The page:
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18 September 2014
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Wetwang: A Chariot Fit for a Queen?

By Mike Loades

Image showing trials
The chariot takes to the field 
The chariot performed brilliantly. The suspension system proved stable - it was possible to either sit or stand at walk, trot, canter and gallop over rough, bumpy terrain. It was even possible to throw javelins from the moving vehicle and hit targets of cardboard Romans.

Equally importantly, the ponies ran straight. The bearing rein was doing its job. The vehicle manoeuvred well, with a good turning circle and had terrific stability. On this basis, such a vehicle had all the attributes of being a chariot. Indeed, with its suspension and its five-terret system, this was a vehicle of immense sophistication - and it was considerably more advanced than the standing-only chariots of the Ancient and Roman worlds.

'... there must have been some sort of suspension for the vehicle to have any practical value.'

It may or may not be right to presume that the Wetwang vehicle had a suspension system based on the arch and Y-strap model. This was just an interpretation of pictorial evidence from coins, and there was no actual evidence from the grave to support it. What is certain, though, is that there must have been some sort of suspension for the vehicle to have any practical value.

A principal benefit of these trials was in establishing this as an essential element and thereby alerting archaeologists in future excavations to look out for relevant clues. Similarly, the interpretation of how the five-terret system was deployed was only informed guesswork. But it was a conjecture that was proved actually to work, and will therefore be a useful source of reference for any future discoveries.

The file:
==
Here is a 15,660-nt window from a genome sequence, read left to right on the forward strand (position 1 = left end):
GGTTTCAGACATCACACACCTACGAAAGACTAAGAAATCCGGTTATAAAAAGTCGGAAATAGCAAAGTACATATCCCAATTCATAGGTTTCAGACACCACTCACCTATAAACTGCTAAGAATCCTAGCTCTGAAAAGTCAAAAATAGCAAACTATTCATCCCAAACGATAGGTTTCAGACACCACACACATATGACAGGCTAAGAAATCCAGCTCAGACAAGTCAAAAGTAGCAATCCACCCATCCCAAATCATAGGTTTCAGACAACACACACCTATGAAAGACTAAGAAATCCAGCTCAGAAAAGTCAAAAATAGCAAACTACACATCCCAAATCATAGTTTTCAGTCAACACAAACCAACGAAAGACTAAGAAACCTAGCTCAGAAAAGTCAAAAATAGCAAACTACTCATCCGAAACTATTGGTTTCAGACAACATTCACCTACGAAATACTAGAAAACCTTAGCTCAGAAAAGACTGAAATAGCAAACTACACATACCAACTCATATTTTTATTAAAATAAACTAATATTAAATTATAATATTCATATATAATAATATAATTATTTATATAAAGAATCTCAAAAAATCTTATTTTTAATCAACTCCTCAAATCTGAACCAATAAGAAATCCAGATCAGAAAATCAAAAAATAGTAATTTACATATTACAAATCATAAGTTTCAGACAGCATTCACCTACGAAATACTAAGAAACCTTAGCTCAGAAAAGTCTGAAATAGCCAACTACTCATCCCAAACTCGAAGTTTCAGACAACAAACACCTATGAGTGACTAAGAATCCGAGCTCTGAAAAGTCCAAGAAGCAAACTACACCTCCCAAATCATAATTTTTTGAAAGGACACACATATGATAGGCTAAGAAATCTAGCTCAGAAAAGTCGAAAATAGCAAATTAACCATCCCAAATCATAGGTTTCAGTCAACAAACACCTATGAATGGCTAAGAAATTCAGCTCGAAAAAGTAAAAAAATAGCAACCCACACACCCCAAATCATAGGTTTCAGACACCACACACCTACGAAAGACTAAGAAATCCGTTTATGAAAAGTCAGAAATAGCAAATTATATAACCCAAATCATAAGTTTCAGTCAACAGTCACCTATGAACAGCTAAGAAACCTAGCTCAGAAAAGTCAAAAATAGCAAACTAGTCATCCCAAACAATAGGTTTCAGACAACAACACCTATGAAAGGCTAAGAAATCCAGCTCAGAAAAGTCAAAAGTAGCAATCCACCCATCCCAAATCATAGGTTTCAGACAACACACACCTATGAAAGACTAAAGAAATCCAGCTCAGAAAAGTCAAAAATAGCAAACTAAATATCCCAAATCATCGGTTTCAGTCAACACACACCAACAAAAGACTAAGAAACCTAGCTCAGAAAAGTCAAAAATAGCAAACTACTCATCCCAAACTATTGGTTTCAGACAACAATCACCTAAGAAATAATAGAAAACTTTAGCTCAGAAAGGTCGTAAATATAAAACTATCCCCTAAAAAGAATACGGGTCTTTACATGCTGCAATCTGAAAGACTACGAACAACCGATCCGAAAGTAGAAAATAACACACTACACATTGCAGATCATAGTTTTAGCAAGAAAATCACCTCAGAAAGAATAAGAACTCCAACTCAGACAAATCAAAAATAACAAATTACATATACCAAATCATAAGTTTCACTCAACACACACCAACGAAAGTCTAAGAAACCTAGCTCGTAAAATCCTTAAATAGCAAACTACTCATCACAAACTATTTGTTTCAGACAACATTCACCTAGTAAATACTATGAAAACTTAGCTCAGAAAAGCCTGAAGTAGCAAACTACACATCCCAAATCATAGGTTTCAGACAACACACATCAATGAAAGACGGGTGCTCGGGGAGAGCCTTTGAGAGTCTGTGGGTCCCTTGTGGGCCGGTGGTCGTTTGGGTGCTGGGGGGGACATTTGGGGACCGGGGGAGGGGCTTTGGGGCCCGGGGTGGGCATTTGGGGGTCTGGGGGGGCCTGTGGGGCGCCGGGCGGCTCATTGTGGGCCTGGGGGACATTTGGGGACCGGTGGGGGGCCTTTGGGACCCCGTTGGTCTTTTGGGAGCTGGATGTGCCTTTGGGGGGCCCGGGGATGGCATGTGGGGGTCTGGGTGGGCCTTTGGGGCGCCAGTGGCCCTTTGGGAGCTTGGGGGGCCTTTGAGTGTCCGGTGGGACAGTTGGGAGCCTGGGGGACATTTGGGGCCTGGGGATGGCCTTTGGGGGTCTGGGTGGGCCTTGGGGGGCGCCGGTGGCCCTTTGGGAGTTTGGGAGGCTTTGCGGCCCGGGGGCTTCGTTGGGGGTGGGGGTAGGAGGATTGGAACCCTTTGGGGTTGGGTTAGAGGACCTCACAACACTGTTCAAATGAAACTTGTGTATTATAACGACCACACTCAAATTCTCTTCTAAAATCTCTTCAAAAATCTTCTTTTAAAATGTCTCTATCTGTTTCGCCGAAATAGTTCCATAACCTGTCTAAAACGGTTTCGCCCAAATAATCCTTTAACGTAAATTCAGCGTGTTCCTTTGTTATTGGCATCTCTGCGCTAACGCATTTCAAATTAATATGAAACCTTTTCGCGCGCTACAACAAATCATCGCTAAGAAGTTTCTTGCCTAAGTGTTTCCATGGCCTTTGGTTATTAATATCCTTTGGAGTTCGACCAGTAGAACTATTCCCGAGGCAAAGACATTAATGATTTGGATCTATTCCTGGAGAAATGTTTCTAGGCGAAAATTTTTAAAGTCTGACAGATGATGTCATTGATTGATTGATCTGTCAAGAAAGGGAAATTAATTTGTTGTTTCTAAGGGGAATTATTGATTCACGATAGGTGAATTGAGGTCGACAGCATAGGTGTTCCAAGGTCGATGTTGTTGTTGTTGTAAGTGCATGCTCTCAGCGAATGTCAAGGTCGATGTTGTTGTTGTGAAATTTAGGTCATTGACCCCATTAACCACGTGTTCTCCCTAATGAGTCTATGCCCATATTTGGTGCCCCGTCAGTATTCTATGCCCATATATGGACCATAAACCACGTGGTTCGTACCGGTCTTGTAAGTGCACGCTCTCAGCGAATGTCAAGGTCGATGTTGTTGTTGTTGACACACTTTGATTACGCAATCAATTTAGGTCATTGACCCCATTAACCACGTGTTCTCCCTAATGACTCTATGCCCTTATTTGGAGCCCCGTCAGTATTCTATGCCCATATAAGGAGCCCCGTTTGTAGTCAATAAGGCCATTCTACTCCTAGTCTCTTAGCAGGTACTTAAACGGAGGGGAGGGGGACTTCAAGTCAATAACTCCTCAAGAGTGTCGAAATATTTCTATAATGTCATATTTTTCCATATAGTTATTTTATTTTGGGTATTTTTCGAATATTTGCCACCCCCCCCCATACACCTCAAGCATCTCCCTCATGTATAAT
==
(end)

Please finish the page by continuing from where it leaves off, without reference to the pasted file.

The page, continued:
These experiments, together with the team's decision to paint the chariot, may actually pose more questions than they answer, but that is the beauty of experimental archaeology - asking the right questions can inform the answers of the future.

So what is a chariot? The truth is that we still cannot be sure. Certainly the reconstruction provided enough evidence to support the possibility that the Wetwang find is indeed that of a war chariot, but equally the absence of any weapons on the site leaves room for doubt. As is the case so often in archaeology, the answer may lie in the next dig.

About the author

Mike Loades works professionally as an Historical Action Arranger and Fight Choreographer for television and the theatre. He also researches, writes and lectures extensively on the history of arms and armour and covers all periods from Neolithic to Napoleon. His own production company, Running Wolf Productions, has produced best-selling videos on the history of archery and swordfighting.


Published: 2005-01-25

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